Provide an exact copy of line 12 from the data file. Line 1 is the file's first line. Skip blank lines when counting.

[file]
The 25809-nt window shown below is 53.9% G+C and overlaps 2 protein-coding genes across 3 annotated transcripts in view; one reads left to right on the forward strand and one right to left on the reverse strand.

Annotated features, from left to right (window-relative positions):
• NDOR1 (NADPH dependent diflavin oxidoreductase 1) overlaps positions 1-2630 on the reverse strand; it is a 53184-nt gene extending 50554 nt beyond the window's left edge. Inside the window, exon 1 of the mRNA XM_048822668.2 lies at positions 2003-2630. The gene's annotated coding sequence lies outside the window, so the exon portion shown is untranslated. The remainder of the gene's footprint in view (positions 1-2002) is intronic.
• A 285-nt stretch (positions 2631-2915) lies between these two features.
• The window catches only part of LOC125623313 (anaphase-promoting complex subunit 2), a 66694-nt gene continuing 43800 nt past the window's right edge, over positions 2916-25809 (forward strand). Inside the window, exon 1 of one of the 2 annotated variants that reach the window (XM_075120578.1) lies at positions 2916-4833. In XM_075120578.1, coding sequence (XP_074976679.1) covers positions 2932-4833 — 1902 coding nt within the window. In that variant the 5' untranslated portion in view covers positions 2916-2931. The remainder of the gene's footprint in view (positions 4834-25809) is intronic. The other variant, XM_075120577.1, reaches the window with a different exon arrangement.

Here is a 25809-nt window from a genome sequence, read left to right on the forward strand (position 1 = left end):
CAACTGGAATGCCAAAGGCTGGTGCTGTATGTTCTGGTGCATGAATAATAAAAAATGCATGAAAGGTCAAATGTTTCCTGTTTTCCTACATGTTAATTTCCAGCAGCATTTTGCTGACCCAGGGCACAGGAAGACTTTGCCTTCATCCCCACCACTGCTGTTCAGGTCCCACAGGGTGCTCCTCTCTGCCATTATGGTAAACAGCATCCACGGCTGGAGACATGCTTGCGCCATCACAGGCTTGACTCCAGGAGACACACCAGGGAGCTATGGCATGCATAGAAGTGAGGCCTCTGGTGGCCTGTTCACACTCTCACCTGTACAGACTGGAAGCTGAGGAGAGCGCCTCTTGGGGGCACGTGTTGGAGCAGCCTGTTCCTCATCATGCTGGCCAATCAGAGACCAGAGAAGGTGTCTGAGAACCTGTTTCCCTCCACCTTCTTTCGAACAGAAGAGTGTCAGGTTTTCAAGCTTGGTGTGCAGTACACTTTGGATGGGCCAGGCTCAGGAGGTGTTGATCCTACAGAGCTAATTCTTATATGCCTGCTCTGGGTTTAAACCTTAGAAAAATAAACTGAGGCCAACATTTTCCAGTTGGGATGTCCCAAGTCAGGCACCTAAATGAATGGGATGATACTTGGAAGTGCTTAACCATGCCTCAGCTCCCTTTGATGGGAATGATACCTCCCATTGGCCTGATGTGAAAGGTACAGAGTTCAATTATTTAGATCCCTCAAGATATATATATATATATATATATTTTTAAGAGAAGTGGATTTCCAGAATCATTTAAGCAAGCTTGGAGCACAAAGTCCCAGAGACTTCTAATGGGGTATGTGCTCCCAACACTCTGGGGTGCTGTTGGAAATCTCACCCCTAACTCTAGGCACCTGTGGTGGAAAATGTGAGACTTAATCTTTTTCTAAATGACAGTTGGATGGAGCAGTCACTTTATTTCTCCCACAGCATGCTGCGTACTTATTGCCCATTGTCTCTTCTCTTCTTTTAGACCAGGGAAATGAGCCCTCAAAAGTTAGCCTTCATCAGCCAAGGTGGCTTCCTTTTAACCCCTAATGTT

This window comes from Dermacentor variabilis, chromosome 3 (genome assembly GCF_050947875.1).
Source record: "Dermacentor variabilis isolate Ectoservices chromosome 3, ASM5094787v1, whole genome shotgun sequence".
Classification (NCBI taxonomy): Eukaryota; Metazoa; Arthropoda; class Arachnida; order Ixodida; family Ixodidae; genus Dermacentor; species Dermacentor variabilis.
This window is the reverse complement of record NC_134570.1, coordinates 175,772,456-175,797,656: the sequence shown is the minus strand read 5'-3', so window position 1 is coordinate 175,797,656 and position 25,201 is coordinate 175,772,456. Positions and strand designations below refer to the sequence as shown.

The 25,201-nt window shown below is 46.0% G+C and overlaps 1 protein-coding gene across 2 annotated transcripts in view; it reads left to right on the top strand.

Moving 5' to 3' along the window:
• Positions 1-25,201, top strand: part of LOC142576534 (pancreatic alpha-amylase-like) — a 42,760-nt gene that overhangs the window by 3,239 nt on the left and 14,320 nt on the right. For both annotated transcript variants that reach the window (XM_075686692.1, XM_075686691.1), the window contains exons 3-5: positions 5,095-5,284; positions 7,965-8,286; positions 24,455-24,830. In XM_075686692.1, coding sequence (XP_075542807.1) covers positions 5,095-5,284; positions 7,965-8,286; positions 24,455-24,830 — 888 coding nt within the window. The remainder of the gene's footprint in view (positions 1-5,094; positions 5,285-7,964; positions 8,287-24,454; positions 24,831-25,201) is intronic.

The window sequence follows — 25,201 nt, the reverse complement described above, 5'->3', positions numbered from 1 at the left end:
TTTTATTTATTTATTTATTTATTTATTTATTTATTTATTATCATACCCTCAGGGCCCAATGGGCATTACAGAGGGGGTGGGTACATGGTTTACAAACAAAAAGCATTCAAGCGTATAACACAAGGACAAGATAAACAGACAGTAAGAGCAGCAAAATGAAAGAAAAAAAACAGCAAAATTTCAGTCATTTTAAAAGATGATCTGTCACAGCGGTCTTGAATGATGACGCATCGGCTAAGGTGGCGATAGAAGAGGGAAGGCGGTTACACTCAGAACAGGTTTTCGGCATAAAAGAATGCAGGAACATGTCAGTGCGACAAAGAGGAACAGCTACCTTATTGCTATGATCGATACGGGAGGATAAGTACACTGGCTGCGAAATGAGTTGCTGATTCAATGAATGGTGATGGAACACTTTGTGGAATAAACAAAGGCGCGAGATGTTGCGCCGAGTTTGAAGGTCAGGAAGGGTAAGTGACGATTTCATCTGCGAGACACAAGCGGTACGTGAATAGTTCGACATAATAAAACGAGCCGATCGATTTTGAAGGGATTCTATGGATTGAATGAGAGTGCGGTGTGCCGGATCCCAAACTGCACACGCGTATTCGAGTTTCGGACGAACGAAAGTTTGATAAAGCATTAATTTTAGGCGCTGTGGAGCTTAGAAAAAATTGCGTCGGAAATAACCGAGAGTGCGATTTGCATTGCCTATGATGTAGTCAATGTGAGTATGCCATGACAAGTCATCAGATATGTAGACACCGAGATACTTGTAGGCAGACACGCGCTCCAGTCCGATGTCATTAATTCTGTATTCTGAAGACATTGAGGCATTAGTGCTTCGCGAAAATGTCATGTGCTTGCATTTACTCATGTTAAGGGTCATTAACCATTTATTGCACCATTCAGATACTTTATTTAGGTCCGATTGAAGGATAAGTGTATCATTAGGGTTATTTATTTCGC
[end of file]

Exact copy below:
The 25,201-nt window shown below is 46.0% G+C and overlaps 1 protein-coding gene across 2 annotated transcripts in view; it reads left to right on the top strand.